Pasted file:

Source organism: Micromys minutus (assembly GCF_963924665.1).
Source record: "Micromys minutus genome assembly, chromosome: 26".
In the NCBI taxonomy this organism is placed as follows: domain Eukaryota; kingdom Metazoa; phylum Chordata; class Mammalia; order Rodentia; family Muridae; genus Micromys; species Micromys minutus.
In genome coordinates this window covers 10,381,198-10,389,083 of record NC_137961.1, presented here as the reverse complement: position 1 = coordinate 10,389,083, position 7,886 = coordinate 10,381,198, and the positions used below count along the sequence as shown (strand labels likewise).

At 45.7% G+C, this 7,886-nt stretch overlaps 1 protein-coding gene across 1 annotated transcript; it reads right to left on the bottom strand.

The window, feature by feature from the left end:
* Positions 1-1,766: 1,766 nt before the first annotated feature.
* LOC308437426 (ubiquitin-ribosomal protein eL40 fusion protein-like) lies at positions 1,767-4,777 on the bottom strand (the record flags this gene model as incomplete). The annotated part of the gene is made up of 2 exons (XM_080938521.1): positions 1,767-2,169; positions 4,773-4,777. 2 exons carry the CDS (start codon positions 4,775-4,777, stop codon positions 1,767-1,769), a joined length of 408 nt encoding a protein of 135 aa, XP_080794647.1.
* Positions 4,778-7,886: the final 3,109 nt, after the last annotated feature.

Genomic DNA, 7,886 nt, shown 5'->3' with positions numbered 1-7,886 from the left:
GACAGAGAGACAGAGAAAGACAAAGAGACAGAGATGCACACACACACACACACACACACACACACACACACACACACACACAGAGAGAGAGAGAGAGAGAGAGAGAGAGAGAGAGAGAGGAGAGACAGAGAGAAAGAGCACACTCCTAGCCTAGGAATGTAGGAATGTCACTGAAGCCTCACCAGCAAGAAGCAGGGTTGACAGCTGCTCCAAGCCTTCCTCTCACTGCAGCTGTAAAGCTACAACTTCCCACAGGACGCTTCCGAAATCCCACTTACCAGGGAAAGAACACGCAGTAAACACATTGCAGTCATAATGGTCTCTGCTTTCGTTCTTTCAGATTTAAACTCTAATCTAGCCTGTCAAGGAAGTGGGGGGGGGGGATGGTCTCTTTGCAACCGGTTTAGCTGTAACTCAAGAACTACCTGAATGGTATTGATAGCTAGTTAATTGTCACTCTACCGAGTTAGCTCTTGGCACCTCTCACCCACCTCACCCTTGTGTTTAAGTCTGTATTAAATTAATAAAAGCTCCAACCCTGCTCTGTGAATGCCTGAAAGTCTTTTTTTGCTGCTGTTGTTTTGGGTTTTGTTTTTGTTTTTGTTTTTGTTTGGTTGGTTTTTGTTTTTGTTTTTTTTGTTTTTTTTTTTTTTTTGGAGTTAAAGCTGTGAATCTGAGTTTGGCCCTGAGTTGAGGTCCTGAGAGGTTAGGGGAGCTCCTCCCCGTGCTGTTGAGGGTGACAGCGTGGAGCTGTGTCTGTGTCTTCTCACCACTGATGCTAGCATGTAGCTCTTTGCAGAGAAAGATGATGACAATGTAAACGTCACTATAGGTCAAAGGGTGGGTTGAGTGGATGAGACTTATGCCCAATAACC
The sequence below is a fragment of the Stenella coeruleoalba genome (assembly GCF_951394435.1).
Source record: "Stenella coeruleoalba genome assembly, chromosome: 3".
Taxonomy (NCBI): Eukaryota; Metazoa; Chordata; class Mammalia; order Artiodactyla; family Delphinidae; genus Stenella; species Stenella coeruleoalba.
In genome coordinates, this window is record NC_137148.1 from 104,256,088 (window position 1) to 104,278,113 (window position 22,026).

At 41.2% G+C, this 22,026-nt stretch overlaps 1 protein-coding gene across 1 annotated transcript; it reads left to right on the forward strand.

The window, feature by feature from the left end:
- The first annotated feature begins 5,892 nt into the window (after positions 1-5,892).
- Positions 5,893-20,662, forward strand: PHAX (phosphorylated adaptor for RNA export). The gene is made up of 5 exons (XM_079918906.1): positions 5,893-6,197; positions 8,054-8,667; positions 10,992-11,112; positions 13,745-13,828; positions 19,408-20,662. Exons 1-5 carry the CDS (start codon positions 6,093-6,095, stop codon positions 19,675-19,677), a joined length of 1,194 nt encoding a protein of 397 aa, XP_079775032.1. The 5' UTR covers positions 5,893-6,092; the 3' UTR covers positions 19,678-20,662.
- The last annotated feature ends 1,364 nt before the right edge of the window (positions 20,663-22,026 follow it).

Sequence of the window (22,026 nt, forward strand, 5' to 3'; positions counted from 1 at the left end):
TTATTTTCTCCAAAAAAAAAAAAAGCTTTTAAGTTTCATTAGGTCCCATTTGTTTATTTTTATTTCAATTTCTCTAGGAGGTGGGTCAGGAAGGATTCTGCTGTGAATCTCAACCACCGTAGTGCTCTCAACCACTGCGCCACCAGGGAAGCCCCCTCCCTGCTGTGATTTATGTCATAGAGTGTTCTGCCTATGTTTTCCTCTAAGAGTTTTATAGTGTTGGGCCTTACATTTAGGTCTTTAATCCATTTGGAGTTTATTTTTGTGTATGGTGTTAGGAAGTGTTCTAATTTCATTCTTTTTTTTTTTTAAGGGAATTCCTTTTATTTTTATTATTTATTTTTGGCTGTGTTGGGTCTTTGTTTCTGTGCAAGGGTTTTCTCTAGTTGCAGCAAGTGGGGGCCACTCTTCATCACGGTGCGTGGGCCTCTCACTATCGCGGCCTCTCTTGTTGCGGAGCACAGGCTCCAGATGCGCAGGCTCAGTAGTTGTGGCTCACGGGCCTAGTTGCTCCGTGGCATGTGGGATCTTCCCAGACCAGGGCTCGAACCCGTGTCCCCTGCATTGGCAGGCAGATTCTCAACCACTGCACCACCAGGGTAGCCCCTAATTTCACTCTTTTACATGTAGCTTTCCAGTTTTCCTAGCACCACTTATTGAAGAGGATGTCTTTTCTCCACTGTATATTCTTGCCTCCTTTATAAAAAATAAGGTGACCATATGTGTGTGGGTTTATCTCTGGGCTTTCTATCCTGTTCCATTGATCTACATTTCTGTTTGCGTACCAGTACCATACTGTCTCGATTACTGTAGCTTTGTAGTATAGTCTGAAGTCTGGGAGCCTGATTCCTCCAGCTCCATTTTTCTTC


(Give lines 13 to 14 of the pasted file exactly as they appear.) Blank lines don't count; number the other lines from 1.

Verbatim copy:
Source record: "Stenella coeruleoalba genome assembly, chromosome: 3".
Taxonomy (NCBI): Eukaryota; Metazoa; Chordata; class Mammalia; order Artiodactyla; family Delphinidae; genus Stenella; species Stenella coeruleoalba.